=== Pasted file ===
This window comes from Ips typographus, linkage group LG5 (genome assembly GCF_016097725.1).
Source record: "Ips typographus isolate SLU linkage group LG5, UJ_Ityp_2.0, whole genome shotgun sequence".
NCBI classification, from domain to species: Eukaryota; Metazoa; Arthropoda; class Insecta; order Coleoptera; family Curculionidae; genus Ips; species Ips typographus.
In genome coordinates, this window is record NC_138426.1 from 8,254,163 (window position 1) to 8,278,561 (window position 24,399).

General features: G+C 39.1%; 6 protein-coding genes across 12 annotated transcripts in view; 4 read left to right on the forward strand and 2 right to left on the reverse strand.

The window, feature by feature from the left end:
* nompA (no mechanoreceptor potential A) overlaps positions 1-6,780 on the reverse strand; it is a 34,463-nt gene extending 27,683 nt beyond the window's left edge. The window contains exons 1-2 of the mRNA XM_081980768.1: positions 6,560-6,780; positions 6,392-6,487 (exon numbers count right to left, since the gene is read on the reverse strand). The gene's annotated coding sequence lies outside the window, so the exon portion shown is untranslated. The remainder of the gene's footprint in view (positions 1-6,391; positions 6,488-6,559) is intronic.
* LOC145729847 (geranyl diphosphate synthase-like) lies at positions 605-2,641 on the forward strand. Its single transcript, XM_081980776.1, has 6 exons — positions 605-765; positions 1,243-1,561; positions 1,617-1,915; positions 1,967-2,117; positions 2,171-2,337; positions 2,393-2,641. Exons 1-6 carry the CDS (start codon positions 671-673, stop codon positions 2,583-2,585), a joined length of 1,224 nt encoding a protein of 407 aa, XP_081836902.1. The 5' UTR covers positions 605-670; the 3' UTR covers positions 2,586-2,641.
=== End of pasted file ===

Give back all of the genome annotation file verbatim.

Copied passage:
This window comes from Ips typographus, linkage group LG5 (genome assembly GCF_016097725.1).
Source record: "Ips typographus isolate SLU linkage group LG5, UJ_Ityp_2.0, whole genome shotgun sequence".
NCBI classification, from domain to species: Eukaryota; Metazoa; Arthropoda; class Insecta; order Coleoptera; family Curculionidae; genus Ips; species Ips typographus.
In genome coordinates, this window is record NC_138426.1 from 8,254,163 (window position 1) to 8,278,561 (window position 24,399).

General features: G+C 39.1%; 6 protein-coding genes across 12 annotated transcripts in view; 4 read left to right on the forward strand and 2 right to left on the reverse strand.

The window, feature by feature from the left end:
* nompA (no mechanoreceptor potential A) overlaps positions 1-6,780 on the reverse strand; it is a 34,463-nt gene extending 27,683 nt beyond the window's left edge. The window contains exons 1-2 of the mRNA XM_081980768.1: positions 6,560-6,780; positions 6,392-6,487 (exon numbers count right to left, since the gene is read on the reverse strand). The gene's annotated coding sequence lies outside the window, so the exon portion shown is untranslated. The remainder of the gene's footprint in view (positions 1-6,391; positions 6,488-6,559) is intronic.
* LOC145729847 (geranyl diphosphate synthase-like) lies at positions 605-2,641 on the forward strand. Its single transcript, XM_081980776.1, has 6 exons — positions 605-765; positions 1,243-1,561; positions 1,617-1,915; positions 1,967-2,117; positions 2,171-2,337; positions 2,393-2,641. Exons 1-6 carry the CDS (start codon positions 671-673, stop codon positions 2,583-2,585), a joined length of 1,224 nt encoding a protein of 407 aa, XP_081836902.1. The 5' UTR covers positions 605-670; the 3' UTR covers positions 2,586-2,641.